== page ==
Being a foster parent takes more energy than I ever imagined. At times, my glowing vision of changing a child’s life feels distant, as though it belongs to another time and place. There are joyful times when we see the girls becoming more respectful, pursuing their talents and taking on more responsibility; but when we feel stretched and strained, the hard times nearly eclipse the good. It’s easy to forget how much energy it takes to shine when circumstances darken.

And it’s in those moments that John 1:5 resonates in my mind, giving me resilient hope. All my fears, failures and anxieties prove that I am not the light—and this is paramount. Shining the light of Christ in darkness is impossible if I rely on my own energy and ability. But with God as the source, the light I’m sharing will never be extinguished. Better and brighter yet, Christ’s light will continue to shine when mine goes out. Even when the girls no longer live with us, the progress they’ve made and the things we’ve all learned will remain.

I am confident in the vision God gave us. And I’m hopeful that one day the streak of permanent marker on our antique dining table will remind me that the hard work was worth it.

Biblical references are from the New International Version (NIV).

Article courtesy of Bible Study Magazine published by Faithlife Corporation. Originally published in print, Vol. 5 No. 2

Shepherds and Crooks

Colin Kruse

There aren’t many people today who hold the title of “shepherd” or can even claim to know someone who does. Yet our church culture is permeated with shepherd and flock imagery.

Although most of us don’t have a cultural reference point for this imagery, Jesus’ audience in John 10 certainly did. Here, Jesus uses these metaphors after healing a blind man—one who heard His voice and believed in Him. He tells those who listen, “I am the good shepherd. I know my own and my own know me” (John 10:14). If we understand why Jesus uses this imagery to make His point, we can better understand what it means for us today.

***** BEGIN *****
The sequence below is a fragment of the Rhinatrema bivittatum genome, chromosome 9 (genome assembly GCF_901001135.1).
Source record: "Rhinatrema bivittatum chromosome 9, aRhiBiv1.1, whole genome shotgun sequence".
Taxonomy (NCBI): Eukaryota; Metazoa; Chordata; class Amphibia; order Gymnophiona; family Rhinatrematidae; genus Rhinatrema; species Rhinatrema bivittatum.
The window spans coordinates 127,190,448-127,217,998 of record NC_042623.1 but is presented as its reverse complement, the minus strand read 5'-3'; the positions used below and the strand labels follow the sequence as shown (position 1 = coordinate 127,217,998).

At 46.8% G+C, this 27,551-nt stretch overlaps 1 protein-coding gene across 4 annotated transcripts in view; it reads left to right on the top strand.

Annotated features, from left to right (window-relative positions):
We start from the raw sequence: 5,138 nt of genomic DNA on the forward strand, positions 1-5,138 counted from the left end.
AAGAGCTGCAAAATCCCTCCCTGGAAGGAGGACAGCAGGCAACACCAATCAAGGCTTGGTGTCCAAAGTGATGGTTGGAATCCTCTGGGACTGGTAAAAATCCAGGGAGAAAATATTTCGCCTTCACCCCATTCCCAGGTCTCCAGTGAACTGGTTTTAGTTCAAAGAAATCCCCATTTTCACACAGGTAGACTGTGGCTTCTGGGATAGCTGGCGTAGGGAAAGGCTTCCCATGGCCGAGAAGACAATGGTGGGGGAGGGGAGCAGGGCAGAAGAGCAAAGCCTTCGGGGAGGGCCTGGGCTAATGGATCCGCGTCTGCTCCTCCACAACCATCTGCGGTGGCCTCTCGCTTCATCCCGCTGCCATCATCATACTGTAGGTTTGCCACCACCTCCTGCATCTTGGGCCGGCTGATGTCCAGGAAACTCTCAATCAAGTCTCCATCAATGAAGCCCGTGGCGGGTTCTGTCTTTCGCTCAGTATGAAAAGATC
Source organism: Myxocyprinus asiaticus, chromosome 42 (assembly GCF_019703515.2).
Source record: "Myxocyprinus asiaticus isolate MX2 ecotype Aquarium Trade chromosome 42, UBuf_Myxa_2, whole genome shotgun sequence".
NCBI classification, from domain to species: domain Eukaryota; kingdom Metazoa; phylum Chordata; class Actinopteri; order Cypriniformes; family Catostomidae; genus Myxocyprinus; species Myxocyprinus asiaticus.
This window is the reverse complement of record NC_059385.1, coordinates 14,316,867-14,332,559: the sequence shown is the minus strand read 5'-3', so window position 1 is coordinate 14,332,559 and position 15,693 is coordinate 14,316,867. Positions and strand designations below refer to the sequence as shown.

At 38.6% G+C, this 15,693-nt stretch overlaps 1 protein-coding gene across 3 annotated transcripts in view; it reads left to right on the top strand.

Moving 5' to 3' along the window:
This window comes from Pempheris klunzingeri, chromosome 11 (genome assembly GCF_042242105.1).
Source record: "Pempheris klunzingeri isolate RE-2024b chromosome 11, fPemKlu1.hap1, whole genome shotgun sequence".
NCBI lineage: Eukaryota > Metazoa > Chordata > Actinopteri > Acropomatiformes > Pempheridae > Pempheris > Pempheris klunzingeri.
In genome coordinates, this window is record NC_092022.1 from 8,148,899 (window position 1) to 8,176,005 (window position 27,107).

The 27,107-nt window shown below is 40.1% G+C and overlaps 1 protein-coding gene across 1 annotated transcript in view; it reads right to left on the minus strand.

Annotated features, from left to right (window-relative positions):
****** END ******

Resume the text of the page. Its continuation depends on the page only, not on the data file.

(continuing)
Cultural Context


The scene presented in John 10:1–5 would have been familiar to a Jewish audience. Most families in any given village owned a few sheep that they kept in the courtyards of their houses. Several households together would hire a shepherd to care for their sheep. They would keep their sheep in a courtyard surrounded by a wall and often guarded by a gatekeeper. When the shepherd needed to enter the courtyards, he walked through the gates, which the gatekeepers opened upon recognizing him; but a thief—someone whom the gatekeepers didn’t know—had to climb over the courtyard walls. Likewise, the sheep eagerly followed the shepherd because they recognized his voice, but they would flee from the unfamiliar thief.

In John 10:7–18, Jesus takes the metaphor further, describing Himself as “the gate of the sheep.” When in the open country at night, the shepherd placed the sheep in a round, stone-walled enclosure for protection. As long as the shepherd secured the opening—the “gate”—the sheep were safe from wild animals and thieves.

Biblical Theology

Jesus uses this imagery to draw a parallel not only to Himself, but also to the Jewish leaders who burdened the people with heavy religious demands. These leaders are the “thieves and robbers” who threaten the sheep—the ones who treated the blind man of John 9 so harshly.